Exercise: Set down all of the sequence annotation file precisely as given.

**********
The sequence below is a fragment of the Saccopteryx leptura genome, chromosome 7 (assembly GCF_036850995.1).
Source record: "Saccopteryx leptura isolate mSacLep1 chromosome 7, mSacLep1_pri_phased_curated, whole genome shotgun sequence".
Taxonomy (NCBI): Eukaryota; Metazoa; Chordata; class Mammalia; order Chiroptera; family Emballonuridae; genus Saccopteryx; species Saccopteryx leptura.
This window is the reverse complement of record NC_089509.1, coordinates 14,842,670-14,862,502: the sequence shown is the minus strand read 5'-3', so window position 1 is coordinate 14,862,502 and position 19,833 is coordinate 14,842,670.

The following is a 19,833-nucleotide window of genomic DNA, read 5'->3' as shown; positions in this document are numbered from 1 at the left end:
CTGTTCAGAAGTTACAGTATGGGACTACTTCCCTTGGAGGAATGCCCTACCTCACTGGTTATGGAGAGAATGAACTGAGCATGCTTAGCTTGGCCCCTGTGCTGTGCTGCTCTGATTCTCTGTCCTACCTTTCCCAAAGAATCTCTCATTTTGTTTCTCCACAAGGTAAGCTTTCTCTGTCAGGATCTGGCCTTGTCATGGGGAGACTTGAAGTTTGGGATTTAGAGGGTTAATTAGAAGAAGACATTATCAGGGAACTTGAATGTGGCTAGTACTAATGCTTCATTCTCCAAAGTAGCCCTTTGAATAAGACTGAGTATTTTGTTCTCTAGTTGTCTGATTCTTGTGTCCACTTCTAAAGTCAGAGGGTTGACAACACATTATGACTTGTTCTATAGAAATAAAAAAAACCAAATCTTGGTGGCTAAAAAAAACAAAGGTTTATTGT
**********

The sequence below is a fragment of the Saccopteryx leptura genome, chromosome 7 (assembly GCF_036850995.1).
Source record: "Saccopteryx leptura isolate mSacLep1 chromosome 7, mSacLep1_pri_phased_curated, whole genome shotgun sequence".
Taxonomy (NCBI): Eukaryota; Metazoa; Chordata; class Mammalia; order Chiroptera; family Emballonuridae; genus Saccopteryx; species Saccopteryx leptura.
This window is the reverse complement of record NC_089509.1, coordinates 14,842,670-14,862,502: the sequence shown is the minus strand read 5'-3', so window position 1 is coordinate 14,862,502 and position 19,833 is coordinate 14,842,670.

The following is a 19,833-nucleotide window of genomic DNA, read 5'->3' as shown; positions in this document are numbered from 1 at the left end:
CTGTTCAGAAGTTACAGTATGGGACTACTTCCCTTGGAGGAATGCCCTACCTCACTGGTTATGGAGAGAATGAACTGAGCATGCTTAGCTTGGCCCCTGTGCTGTGCTGCTCTGATTCTCTGTCCTACCTTTCCCAAAGAATCTCTCATTTTGTTTCTCCACAAGGTAAGCTTTCTCTGTCAGGATCTGGCCTTGTCATGGGGAGACTTGAAGTTTGGGATTTAGAGGGTTAATTAGAAGAAGACATTATCAGGGAACTTGAATGTGGCTAGTACTAATGCTTCATTCTCCAAAGTAGCCCTTTGAATAAGACTGAGTATTTTGTTCTCTAGTTGTCTGATTCTTGTGTCCACTTCTAAAGTCAGAGGGTTGACAACACATTATGACTTGTTCTATAGAAATAAAAAAAACCAAATCTTGGTGGCTAAAAAAAACAAAGGTTTATTGT